In a discussion today about the reshaping of the TV and video landscape, I was asked a question that I’m hearing more and more often: “Why are CTV ad rates so high?”
Because the question was posed by a super-smart industry leader, it presumed a well-known but not-much-discussed fact: that CTV ad rates are in fact high, both compared to other digital ads and to linear TV as well. The question was immediately followed up with, “Is it just a matter of supply and demand?”
As you’ve probably guessed, the follow-up question was the answer. CTV ad rates for premium publishers are typically priced from two to six times national linear TV ad rates, and the biggest reason is scarcity.
How is that possible, you ask? Isn’t everyone today watching streamed content? Shouldn’t there be tons of inventory?
Yes, lots of Americans today watch streamed content. Nielsen data tells us that 24% of TV viewing times is now on streamed programming. However, because the vast majority of that is on ad-free services -- Netflix, Amazon Prime, Disney+, HBOMax, etc. -- or ad-light services Hulu and YouTube, that viewing is creating very little ad inventory.
In fact, Nielsen data and data from smart TVs tell us only 4% of the ad viewing time on TV today is on streamed content. So, while streaming may have one-fourth of programming viewing time on TV, it only contributes a twenty fifth of ad viewing time.
With much of the ad spend previously earmarked for the lost linear viewing time now looking for a new, premium video home, we have a classic situation of lots of money chasing a relatively small amount of CTV ad inventory.
Will this change soon? Probably not. While we’re seeing the launch of more ad-supported streaming (Peacock, Discovery+), it’s a question of human behavior change. And the ad-free services still have very attractive price points. Plus, Pew Research reminds us that 35% of American households still do not have fixed broadband at home. That’s 100 million people who can’t watch streamed video ads.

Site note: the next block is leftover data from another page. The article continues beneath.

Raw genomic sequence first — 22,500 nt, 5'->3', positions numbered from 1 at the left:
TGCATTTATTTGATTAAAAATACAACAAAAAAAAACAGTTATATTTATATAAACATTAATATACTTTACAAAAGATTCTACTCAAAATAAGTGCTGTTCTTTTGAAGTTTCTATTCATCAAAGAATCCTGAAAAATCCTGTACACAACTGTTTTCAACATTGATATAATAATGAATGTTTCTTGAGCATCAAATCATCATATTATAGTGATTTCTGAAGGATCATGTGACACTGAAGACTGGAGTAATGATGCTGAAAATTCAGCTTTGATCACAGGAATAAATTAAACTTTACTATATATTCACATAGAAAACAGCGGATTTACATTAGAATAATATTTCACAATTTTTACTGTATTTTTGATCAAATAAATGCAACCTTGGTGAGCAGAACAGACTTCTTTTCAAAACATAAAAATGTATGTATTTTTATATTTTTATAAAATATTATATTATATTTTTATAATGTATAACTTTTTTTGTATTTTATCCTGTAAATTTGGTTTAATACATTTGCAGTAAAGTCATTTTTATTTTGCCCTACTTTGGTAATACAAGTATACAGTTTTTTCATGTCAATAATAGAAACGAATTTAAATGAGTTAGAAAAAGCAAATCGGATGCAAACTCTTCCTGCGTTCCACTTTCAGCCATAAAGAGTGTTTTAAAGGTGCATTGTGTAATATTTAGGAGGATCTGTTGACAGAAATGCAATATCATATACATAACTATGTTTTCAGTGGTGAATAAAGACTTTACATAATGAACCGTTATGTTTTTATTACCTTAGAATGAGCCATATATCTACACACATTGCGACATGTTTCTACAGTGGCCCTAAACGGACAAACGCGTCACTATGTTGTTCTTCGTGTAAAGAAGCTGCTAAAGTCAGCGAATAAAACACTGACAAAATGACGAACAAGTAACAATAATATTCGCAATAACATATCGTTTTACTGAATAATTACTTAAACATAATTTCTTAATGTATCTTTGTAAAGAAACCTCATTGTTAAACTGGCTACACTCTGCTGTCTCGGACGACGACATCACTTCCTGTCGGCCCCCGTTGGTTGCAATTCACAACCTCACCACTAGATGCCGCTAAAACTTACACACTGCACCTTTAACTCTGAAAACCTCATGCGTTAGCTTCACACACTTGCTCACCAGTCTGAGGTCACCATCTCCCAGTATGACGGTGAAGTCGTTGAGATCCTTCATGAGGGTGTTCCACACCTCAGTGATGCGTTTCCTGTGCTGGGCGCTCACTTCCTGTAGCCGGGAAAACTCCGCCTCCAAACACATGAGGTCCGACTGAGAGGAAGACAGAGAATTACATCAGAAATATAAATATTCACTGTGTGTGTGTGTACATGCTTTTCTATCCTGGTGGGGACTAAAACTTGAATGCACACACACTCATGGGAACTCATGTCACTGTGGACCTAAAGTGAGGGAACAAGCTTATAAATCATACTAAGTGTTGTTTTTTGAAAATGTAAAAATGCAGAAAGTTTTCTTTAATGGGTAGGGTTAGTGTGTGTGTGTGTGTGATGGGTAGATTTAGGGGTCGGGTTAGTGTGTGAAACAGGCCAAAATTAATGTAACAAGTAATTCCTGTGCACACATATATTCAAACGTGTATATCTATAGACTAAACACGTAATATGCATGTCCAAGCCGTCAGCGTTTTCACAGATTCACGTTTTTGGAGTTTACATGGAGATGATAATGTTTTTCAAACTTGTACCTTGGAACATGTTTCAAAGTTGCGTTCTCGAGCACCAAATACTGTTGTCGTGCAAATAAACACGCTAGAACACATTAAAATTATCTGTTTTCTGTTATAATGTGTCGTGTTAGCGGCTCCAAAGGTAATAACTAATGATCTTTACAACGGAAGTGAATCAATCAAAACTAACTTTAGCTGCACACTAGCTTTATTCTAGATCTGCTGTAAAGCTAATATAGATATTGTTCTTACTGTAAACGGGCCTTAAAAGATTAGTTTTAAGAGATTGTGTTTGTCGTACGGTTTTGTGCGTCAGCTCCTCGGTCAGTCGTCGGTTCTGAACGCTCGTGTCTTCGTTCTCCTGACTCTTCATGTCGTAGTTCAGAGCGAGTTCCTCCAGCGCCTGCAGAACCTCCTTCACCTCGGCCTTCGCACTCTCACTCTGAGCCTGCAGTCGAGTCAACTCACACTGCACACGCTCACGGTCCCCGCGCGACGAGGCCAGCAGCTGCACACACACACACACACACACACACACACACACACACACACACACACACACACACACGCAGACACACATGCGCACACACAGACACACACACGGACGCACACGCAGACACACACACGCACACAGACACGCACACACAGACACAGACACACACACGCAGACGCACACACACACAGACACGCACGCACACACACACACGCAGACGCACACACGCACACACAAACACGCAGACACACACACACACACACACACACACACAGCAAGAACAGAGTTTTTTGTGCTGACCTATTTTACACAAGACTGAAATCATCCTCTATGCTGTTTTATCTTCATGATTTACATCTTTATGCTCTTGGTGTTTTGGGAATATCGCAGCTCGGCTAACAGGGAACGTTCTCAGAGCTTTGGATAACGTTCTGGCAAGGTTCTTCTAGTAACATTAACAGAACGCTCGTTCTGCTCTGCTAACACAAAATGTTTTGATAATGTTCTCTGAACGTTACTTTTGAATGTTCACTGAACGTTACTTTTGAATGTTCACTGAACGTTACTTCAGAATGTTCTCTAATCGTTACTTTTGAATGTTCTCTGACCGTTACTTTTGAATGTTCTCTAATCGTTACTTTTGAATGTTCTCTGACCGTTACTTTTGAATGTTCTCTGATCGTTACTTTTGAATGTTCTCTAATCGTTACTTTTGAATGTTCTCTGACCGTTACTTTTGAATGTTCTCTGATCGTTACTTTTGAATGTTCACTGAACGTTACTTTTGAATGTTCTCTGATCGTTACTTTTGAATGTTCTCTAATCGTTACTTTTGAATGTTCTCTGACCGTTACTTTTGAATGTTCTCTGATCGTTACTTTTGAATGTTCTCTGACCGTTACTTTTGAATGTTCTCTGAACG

What can we do in the meantime? First, this is the time to be experimenting with CTV ads. They will be the future. Second, optimizing linear TV ad spend has never been more important. This is the time to stop “empty calorie” GRPs on TV and focus on more impactful -- and, more expensive -- optimized TV ad delivery. It is still well below the price of CTV and has a lot more scale.
Third, watch out for fraud. As we learned in the early days of mobile advertising, an imbalance of supply and demand is quickly filled with fraud and bots. We also learned this week -- once again -- that it's not unusual for 40% of programmatic CTV buys to be fraudulent, which is why those rates are relatively cheap. Thus, buying directly from publishers like NBCU/Peacock, Hulu, A&E or companies with direct, transparent relationships with publishers like Roku, is the best way to stay fraud-free.
Finally, this is also the time to be looking where premium video ad inventory may be opening up down the road, particularly in places like video gaming. As Netflix CEO Reed Hastings said earlier this week in his company’s earnings call, "We earn consumer screen time, both mobile and television, away from a very broad set of competitors. We compete with (and lose to) 'Fortnite' more than HBO."
CTV ad rates may never normalize with linear TV, certainly not until gamer-friendly video advertising becomes an acceptable and valuable component of video games like "Fortnite."